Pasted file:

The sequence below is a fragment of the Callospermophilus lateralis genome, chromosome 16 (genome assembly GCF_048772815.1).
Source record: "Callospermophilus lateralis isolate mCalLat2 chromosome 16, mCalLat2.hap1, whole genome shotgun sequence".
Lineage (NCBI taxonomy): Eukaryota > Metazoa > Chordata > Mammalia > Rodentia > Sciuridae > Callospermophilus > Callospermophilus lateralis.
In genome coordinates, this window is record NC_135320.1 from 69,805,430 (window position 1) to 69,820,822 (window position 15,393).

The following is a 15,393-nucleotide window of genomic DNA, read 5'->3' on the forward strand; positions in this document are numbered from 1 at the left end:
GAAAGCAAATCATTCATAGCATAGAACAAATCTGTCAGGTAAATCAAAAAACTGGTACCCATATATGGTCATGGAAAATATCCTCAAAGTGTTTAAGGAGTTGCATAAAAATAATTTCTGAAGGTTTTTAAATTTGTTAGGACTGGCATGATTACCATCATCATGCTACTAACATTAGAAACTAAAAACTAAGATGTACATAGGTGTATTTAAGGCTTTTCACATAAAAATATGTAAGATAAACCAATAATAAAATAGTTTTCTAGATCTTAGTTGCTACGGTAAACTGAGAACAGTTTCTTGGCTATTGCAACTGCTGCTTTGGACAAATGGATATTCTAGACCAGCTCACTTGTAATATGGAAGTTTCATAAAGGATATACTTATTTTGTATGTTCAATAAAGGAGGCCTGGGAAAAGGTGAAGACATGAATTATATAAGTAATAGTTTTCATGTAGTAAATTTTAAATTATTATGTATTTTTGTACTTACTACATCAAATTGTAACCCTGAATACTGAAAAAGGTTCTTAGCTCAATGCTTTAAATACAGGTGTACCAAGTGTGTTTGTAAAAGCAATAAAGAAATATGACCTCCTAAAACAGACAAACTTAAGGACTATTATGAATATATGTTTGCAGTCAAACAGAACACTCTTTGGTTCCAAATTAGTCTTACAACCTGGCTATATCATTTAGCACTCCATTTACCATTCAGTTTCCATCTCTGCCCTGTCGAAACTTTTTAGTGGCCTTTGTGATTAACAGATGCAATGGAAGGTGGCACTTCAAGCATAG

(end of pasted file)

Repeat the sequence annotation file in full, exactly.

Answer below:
The sequence below is a fragment of the Callospermophilus lateralis genome, chromosome 16 (genome assembly GCF_048772815.1).
Source record: "Callospermophilus lateralis isolate mCalLat2 chromosome 16, mCalLat2.hap1, whole genome shotgun sequence".
Lineage (NCBI taxonomy): Eukaryota > Metazoa > Chordata > Mammalia > Rodentia > Sciuridae > Callospermophilus > Callospermophilus lateralis.
In genome coordinates, this window is record NC_135320.1 from 69,805,430 (window position 1) to 69,820,822 (window position 15,393).

The following is a 15,393-nucleotide window of genomic DNA, read 5'->3' on the forward strand; positions in this document are numbered from 1 at the left end:
GAAAGCAAATCATTCATAGCATAGAACAAATCTGTCAGGTAAATCAAAAAACTGGTACCCATATATGGTCATGGAAAATATCCTCAAAGTGTTTAAGGAGTTGCATAAAAATAATTTCTGAAGGTTTTTAAATTTGTTAGGACTGGCATGATTACCATCATCATGCTACTAACATTAGAAACTAAAAACTAAGATGTACATAGGTGTATTTAAGGCTTTTCACATAAAAATATGTAAGATAAACCAATAATAAAATAGTTTTCTAGATCTTAGTTGCTACGGTAAACTGAGAACAGTTTCTTGGCTATTGCAACTGCTGCTTTGGACAAATGGATATTCTAGACCAGCTCACTTGTAATATGGAAGTTTCATAAAGGATATACTTATTTTGTATGTTCAATAAAGGAGGCCTGGGAAAAGGTGAAGACATGAATTATATAAGTAATAGTTTTCATGTAGTAAATTTTAAATTATTATGTATTTTTGTACTTACTACATCAAATTGTAACCCTGAATACTGAAAAAGGTTCTTAGCTCAATGCTTTAAATACAGGTGTACCAAGTGTGTTTGTAAAAGCAATAAAGAAATATGACCTCCTAAAACAGACAAACTTAAGGACTATTATGAATATATGTTTGCAGTCAAACAGAACACTCTTTGGTTCCAAATTAGTCTTACAACCTGGCTATATCATTTAGCACTCCATTTACCATTCAGTTTCCATCTCTGCCCTGTCGAAACTTTTTAGTGGCCTTTGTGATTAACAGATGCAATGGAAGGTGGCACTTCAAGCATAG